Enterprise value, or total enterprise value, is an economics measurement reflecting the total market worth of an enterprise. It’s the sum of claims made by all stakeholders: owners, lenders and borrowers. The total value of any enterprise is the difference between its net tangible assets (such as land and machinery) and its value to other parties. In simple terms, enterprise value takes into account the value of the company to the external world, minus the value of its own tangible assets. As any business person will know, it’s very important to maximise your enterprise value.
Some people may view enterprise value as a static, fixed value. Others will see it as a measure of the value added by each individual part of the business. The most common way to view enterprise value is to view it as the market share of the business in relation to other similar businesses.
To arrive at a calculated enterprise value, one needs to calculate how much total market share of a business has relative to its competitors. It then needs to consider how that market share has changed over time and how it might change in the future. This article examines how these factors affect enterprise value.
For example, if a business was losing its total market share as a result of reduced profits and increasing customer turnover, then the business’s overall value would be reduced. However, if a company was gaining market share because of better customer service and a more favourable business environment, then the value of the business would increase.
To arrive at the enterprise value of any business, one should look at its financial statements, balance sheet and cash flow statement. These documents will give the owner and manager an idea of the health of the business. If the business appears to be doing well financially, it will be in a strong position to negotiate a favourable deal.
Looking closely at the financial reports, you’ll see that the business spends money. A business that is in debt will often struggle to find a lender willing to lend it money to increase its value and will have to increase its borrowing. An enterprise that is consistently in surplus will find that it can borrow money for little or no cost from other businesses willing to lend.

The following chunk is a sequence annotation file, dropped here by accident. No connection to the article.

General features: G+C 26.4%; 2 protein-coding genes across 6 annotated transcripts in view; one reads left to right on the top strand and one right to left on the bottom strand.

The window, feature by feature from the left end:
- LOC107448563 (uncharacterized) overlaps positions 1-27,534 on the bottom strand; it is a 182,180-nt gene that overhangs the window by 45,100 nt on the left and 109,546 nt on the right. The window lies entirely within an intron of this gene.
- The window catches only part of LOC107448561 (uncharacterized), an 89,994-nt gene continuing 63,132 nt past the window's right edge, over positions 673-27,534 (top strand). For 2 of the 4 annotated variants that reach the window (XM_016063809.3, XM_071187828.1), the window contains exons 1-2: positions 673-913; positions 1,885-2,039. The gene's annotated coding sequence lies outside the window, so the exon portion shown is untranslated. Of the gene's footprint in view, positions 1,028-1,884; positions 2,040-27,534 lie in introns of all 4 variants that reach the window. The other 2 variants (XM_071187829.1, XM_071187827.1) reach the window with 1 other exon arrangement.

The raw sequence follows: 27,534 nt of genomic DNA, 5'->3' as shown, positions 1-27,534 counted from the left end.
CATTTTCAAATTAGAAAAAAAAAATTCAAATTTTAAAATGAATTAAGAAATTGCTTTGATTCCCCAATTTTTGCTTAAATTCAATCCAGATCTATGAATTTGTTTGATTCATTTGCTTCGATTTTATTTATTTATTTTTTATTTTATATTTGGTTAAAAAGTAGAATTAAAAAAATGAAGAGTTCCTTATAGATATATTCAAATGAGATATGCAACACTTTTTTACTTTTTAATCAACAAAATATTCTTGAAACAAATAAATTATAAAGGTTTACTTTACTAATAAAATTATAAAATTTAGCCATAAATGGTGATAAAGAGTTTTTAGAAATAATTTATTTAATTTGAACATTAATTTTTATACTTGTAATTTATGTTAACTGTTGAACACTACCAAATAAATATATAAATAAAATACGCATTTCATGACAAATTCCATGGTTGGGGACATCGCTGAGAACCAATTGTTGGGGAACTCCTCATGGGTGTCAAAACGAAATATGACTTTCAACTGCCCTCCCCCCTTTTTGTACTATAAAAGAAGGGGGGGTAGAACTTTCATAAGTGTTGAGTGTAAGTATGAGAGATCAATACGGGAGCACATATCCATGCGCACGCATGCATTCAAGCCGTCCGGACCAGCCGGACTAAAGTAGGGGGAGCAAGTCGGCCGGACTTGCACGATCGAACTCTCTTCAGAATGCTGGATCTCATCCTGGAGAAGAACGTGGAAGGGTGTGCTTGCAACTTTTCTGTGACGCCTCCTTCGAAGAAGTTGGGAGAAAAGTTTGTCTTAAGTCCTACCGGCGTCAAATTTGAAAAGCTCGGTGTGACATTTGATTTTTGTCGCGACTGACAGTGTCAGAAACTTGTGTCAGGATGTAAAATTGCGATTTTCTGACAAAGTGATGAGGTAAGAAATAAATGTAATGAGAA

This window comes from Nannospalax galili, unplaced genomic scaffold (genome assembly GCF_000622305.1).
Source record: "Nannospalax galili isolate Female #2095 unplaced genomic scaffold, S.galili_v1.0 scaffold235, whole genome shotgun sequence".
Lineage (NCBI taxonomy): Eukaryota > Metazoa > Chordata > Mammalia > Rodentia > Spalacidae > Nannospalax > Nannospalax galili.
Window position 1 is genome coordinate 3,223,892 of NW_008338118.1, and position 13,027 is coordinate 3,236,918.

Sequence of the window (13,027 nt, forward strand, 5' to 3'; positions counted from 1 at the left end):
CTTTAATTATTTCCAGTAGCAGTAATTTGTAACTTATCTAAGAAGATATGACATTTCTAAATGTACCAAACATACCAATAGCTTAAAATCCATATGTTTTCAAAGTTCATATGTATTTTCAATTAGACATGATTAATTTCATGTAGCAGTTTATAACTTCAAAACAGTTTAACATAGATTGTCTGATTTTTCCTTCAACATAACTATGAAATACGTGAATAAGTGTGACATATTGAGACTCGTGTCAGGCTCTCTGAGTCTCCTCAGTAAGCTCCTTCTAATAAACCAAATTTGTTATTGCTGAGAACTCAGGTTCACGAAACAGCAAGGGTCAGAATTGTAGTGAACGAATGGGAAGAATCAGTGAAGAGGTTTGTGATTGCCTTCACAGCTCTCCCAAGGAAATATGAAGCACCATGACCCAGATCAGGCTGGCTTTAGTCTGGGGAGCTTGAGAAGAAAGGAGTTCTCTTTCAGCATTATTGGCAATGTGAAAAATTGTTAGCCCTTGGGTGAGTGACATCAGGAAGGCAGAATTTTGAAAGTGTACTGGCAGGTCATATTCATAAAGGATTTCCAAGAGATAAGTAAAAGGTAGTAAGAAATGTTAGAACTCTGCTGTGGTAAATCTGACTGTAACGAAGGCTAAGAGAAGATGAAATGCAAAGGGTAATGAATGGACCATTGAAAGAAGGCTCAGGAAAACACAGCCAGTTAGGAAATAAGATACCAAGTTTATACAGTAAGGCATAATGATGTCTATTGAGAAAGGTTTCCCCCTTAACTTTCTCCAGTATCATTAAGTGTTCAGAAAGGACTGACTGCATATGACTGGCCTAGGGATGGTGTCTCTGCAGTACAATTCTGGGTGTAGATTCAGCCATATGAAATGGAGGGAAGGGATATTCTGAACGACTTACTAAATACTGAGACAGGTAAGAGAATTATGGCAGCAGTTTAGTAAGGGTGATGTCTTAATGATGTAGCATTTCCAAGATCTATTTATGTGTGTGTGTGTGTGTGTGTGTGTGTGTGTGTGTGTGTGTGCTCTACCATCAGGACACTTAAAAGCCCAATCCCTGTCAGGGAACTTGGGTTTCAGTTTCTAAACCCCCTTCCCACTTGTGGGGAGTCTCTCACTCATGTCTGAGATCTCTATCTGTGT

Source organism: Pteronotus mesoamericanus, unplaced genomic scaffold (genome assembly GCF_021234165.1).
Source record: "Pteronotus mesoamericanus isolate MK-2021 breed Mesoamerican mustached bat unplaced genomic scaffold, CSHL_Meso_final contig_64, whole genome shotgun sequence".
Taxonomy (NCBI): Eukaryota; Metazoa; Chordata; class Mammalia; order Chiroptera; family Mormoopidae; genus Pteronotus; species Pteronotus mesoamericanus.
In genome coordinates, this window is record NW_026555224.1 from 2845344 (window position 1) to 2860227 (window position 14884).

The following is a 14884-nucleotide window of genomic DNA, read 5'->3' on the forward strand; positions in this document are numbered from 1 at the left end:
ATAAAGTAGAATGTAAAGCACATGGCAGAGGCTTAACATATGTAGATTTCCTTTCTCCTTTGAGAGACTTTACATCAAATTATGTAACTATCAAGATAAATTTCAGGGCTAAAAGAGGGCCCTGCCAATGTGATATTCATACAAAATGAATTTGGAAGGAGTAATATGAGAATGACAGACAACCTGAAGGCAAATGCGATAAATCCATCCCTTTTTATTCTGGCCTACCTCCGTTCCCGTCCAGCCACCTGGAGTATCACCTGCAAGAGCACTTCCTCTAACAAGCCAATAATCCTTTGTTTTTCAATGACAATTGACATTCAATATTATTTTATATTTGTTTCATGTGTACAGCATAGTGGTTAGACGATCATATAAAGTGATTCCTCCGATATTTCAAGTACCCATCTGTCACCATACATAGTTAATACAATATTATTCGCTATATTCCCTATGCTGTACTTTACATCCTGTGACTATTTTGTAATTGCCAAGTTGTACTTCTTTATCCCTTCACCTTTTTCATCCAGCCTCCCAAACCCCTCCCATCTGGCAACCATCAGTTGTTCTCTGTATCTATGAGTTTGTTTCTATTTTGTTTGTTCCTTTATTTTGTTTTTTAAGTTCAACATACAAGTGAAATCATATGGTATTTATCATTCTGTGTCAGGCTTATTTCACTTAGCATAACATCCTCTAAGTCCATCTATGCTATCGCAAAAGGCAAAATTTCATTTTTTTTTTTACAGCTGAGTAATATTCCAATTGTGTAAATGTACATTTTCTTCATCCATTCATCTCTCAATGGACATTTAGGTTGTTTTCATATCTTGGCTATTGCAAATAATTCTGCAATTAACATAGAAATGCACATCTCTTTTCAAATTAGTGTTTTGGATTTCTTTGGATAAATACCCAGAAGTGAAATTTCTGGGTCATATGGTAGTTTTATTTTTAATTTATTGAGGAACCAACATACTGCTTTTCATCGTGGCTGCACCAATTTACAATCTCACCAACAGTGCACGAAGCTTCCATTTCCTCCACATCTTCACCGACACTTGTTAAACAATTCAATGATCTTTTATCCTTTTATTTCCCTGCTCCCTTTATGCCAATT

Cash flow is one of the most important factors when considering the values of any business. A company must ensure that its cash flows are sufficient to meet its normal operating costs and make a profit.
The cash flow of an enterprise also reflects the cash the company makes from investments. The more cash it makes, the more value it has. Therefore, a business with a high cash flow will have a higher value.
Cash flow is usually measured by cash paid out in loans or dividends received. Cash that goes to investing and building new products or infrastructure will create a positive cash flow. This cash flow can be negative if the business borrows for investment purposes.
A business may have increased its value because it has become more efficient. This will reflect on the numbers in the accounts. If a business is less than two years old, it may be seen as a risk. This means that it may not be able to pay its debts and that its cash flow is affected by changes in interest rates, the size of its workforce and the economy.
The level of competition in the industry is also reflected in the enterprise value. Companies that are the smallest or which have the lowest number of competitors in their field have a lower value than larger companies with more customers. Companies that are not as successful tend to have a higher value.
There are certain industries, such as health care, where there are fewer choices. that are considered to be “competitive industries” by the accounting standards used. The accounting principles used to determine enterprise value use this industry as a base for comparison.